When it comes to our preoccupation with depicting food as both inspirational and aspirational, human behaviors haven’t changed much since as far back as the 16th century. According to a new study by Cornell Food and Brand Lab Director Brian Wansink, PhD, and colleagues, exalting over-the-top meals and exotic ingredients isn’t just a social media phenomenon.

If painters during the High Renaissance had hashtagged their work, they might have added flourishes to glorify #lobster; #pomegranates and #salt. The researchers found that some of the most commonly painted foods from 1500 to 2000 AD, such as shellfish and exotic fruit, were not representative of a typical diet; rather, artists painted extravagant meals based on desire rather than reality—a practice similar to today’s constantly trending #FoodPorn, say the study authors.

“Paintings from the age of Michelangelo were loaded with the foods modern diets warn us about: salt, sausages, bread and more bread,” Wansink says.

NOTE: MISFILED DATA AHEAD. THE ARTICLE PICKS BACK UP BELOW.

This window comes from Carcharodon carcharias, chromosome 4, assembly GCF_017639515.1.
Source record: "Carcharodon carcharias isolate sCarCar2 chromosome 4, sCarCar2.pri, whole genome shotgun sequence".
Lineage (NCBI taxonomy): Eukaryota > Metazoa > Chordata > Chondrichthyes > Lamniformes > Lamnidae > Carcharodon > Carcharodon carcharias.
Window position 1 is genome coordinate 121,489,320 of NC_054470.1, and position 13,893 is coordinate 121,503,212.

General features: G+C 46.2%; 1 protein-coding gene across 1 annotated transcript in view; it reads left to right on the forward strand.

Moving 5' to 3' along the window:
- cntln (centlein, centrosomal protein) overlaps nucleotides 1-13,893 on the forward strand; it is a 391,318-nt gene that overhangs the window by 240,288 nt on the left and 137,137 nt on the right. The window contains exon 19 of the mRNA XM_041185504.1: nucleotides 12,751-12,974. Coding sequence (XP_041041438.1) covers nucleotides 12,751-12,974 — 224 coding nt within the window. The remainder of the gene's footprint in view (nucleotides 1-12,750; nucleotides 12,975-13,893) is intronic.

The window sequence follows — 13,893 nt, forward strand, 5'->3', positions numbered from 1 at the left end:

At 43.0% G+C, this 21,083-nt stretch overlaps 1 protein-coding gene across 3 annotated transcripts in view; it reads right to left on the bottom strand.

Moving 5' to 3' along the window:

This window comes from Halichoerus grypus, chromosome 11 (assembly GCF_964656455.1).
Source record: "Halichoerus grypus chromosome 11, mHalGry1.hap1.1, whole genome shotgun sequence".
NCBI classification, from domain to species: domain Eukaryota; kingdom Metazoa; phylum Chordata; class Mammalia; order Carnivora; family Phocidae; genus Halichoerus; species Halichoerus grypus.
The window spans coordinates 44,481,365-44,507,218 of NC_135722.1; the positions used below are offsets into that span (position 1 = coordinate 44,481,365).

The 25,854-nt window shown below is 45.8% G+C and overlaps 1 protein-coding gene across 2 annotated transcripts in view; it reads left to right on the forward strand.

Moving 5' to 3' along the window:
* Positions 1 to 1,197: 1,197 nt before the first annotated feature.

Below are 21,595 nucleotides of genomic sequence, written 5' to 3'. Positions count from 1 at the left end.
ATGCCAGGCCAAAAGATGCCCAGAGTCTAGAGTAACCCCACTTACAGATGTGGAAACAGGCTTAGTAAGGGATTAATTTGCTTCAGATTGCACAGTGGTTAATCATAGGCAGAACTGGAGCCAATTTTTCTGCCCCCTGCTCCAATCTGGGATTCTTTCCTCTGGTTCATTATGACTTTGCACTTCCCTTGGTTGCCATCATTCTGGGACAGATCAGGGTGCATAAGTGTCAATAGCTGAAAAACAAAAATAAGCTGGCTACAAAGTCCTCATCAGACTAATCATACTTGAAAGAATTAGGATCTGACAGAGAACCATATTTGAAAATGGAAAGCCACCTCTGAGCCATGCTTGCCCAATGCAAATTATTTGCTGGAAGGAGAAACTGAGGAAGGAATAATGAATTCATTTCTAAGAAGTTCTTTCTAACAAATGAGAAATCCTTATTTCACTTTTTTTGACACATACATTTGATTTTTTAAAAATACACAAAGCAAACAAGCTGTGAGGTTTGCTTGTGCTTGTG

For the study, published last July in SAGE Open, researchers selected 750 European and American food paintings from the 500-year period and focused on 140 paintings of family meals. They found that 76% of all the meals depicted included fruits, but only 19% contained vegetables. Over 41% showed bread and pastries, while 39% contained meat. Salt was the most commonly depicted seasoning, and cheese the most common dairy product.

Photo Source: Copyright Wansink, Mukund and Weislogel, SAGE Open 2016 Wansink and Wansink International Journal of Obesity 2012

Sandy Todd Webster

Sandy Todd Webster is the editor in chief of IDEA’s award-winning publications. She is Precision Nutrition Level 1 certified and is a Rouxbe Certified Plant-Based Professional cook.

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